It was a hot summer day in Kashmir. We, a group of heavily made up people boarded two cars from North Kashmir to Central Srinagar. My friend was getting married. It was her engagement party. Interestingly, she herself wasn’t allowed to be present in a function arranged in her name.
“Tradition,” she tried to quench my curiosity.
Being from a family which does not subscribe to such lavish parties and the wedding business, it was a new experience for me.
‘Gifts’ were being packed a day before the party. Huge baskets filled with all sorts of dry fruits and chocolates were being wrapped up. I offered to help them. It was fun; filling the large round baskets with all the ingredients. But then when my friend’s sister started putting money on top of every basket, I was visibly shocked. This was a new view for me. Despite my efforts to understand the meaning behind this, I couldn’t grasp the same. This was the first cultural shock for me.
I thought that was it. New surprises were awaiting me. The next day when my friend picked me up from hotel for her home, I saw a smartwatch, a small bag full of gold (ornaments and coins) and a big basket of cakes, not the small cupcakes, big bars of cakes.
Upon expressing my disbelief in seeing so many gifts, I was informed that this was not a lot.
“Many families exchange much more than these. Weddings are serious and expensive business in Kashmir,” explained my friend.
“Won’t all of these get wasted?” asked a naive me, “who will eat all these fruits and cakes and chocolates?”
“No, no, nothing will be wasted. My in-laws will distribute it amongst the family members and the relatives.”
Coming from a nuclear family and a comparative individualistic society, I still couldn’t comprehend how all the gifts could not go waste.
“Tum zyada socho mat. Bas jake wazwan khao” (Don’t overthink. Just go and have wazwan), advised my friend.
I stopped asking any question at the mention of the Kashmiri traditional food, warning myself only to use my Bengali nose for smelling the delicious food awaiting me and not into anyone’s (wedding) business.
After an hour’s ride, we reached our destination: the groom’s home. The foodie in me started sniffing the air (no, not literally).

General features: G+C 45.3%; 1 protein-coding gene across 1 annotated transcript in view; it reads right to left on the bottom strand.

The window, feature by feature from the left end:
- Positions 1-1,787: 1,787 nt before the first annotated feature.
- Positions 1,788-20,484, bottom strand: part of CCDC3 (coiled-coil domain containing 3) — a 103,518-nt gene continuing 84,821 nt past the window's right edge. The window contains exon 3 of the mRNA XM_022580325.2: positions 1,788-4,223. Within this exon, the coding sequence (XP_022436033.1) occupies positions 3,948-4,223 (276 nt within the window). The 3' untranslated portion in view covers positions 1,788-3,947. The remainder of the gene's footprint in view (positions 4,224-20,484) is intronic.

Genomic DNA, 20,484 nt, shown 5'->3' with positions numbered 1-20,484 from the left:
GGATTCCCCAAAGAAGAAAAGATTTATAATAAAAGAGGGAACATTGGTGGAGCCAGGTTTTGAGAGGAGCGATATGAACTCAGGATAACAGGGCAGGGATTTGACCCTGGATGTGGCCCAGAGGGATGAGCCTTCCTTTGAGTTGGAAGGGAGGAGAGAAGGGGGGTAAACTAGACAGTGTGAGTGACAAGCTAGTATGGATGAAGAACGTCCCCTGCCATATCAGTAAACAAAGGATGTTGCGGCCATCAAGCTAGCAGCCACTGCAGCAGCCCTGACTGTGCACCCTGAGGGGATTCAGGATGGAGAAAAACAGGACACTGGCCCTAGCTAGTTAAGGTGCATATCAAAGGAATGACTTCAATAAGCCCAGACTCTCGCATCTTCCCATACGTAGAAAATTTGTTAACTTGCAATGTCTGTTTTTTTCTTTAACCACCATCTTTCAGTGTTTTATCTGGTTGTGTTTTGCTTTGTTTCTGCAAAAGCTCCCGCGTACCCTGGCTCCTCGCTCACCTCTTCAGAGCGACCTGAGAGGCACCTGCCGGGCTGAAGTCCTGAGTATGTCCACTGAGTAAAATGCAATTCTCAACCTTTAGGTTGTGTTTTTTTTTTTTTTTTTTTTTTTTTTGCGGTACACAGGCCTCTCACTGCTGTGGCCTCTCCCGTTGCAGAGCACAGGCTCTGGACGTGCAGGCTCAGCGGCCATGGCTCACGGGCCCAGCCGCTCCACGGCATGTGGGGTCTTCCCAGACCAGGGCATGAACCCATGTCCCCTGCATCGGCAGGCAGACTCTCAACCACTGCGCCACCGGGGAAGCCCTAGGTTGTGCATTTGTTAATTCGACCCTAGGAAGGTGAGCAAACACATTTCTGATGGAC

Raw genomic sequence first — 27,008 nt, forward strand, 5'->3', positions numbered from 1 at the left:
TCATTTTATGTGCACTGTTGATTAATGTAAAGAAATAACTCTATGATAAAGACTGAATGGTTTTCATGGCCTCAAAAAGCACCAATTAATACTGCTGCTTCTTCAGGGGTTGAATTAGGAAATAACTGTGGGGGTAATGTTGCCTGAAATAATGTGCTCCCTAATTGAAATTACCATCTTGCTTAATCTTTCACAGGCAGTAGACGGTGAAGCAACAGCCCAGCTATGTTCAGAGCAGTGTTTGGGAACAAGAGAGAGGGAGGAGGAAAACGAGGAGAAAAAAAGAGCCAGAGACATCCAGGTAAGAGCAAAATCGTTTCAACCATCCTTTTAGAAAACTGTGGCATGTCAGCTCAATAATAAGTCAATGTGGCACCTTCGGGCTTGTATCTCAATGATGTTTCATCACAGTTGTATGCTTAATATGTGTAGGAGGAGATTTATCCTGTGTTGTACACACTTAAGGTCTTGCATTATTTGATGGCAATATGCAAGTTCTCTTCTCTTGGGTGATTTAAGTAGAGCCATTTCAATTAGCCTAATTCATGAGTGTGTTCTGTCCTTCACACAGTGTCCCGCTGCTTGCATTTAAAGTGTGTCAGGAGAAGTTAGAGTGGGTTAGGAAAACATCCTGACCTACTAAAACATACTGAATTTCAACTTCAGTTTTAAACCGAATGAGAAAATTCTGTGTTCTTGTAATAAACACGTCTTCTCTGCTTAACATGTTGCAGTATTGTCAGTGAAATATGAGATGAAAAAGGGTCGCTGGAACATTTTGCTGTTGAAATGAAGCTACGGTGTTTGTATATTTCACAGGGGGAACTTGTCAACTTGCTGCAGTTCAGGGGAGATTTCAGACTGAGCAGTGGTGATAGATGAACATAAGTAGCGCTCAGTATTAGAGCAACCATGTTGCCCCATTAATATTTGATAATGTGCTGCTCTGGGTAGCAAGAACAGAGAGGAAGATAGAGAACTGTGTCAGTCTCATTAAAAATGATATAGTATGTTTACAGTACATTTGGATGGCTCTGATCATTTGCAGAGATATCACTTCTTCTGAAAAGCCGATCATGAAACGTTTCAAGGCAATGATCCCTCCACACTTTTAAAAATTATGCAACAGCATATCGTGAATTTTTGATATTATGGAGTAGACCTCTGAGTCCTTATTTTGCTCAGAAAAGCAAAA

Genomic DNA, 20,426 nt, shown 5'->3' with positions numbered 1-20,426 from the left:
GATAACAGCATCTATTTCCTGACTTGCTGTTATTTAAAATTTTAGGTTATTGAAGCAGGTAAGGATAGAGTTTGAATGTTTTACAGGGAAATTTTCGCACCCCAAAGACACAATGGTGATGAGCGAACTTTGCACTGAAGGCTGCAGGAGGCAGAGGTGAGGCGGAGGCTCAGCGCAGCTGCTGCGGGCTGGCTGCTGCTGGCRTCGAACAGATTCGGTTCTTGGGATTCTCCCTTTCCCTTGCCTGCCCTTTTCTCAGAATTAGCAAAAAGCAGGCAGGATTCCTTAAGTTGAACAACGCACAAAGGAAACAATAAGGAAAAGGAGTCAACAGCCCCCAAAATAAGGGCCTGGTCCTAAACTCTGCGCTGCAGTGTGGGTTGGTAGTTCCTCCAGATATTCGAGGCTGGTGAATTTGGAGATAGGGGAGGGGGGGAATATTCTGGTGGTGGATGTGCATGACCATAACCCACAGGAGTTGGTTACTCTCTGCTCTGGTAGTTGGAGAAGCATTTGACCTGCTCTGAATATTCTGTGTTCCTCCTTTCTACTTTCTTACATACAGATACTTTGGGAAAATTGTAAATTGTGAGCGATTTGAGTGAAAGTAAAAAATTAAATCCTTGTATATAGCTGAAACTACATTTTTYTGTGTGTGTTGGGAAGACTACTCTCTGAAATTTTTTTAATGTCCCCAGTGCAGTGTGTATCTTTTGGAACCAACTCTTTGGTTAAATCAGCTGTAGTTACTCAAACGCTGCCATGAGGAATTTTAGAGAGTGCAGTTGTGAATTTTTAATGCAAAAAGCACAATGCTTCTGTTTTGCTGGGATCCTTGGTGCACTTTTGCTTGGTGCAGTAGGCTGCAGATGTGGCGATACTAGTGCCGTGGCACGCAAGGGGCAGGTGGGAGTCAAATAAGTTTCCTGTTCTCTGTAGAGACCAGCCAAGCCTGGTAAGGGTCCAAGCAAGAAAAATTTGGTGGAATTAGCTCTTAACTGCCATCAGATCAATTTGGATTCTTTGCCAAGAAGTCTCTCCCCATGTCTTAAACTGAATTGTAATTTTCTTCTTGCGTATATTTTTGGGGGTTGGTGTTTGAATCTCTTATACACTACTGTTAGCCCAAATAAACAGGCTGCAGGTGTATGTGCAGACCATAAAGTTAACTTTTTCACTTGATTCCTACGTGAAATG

I was informed that it was a family function only and close family members would be present. What I witnessed was enough to make me sit and deconstruct the meaning of closeness in the family unit. I learnt that the bride’s brother-in-law’s sister and husband (who couldn’t be present, unfortunately, as conveyed by so many to other so many and so many more grieved over their absence) are also considered as close family members. I started critically appraising my whole upbringing and lessons about closeness.
“Surely, only a tiny portion of the gifts might get wasted. There are quite a few people to be distributed among,” I comforted myself. What can I say, after seeing so much poverty around me and in my own family while growing up, due to which my brother was born malnourished and my mother almost died while giving birth to him, I am quite sensitive about wastage of food. Everyone should be.
While others engaged in dialogues with each other, I started texting my mother. No, I was not being rude. I cannot understand Kashmiri.
“Prochur khabar dei ora. Khete na parle kouto bendhe dei. Ek thalai charjon khai. Besh moja. Puro experience niye firbi. Chobi tulte bhulbi na kintu” (They feed you a lot. If you cannot finish it, you are even allowed to pack it in box and take it home. And four people eat in one plate. It’s exciting. Make sure to have the whole experience. Don’t forget to send me pictures), my mother’s comment was delivered to me by the Facebook messenger.
Disappointed in seeing a language one wouldn’t understand, the stranger lady next to me stopped peering into my mobile. I continued speaking to my mother while waiting for the much-talked about food.
First came the starter pack. Dry fruits in beautiful small boxes for everyone, and juice. I was informed that we could carry the boxes back home. There was even money in the box! What a fortune!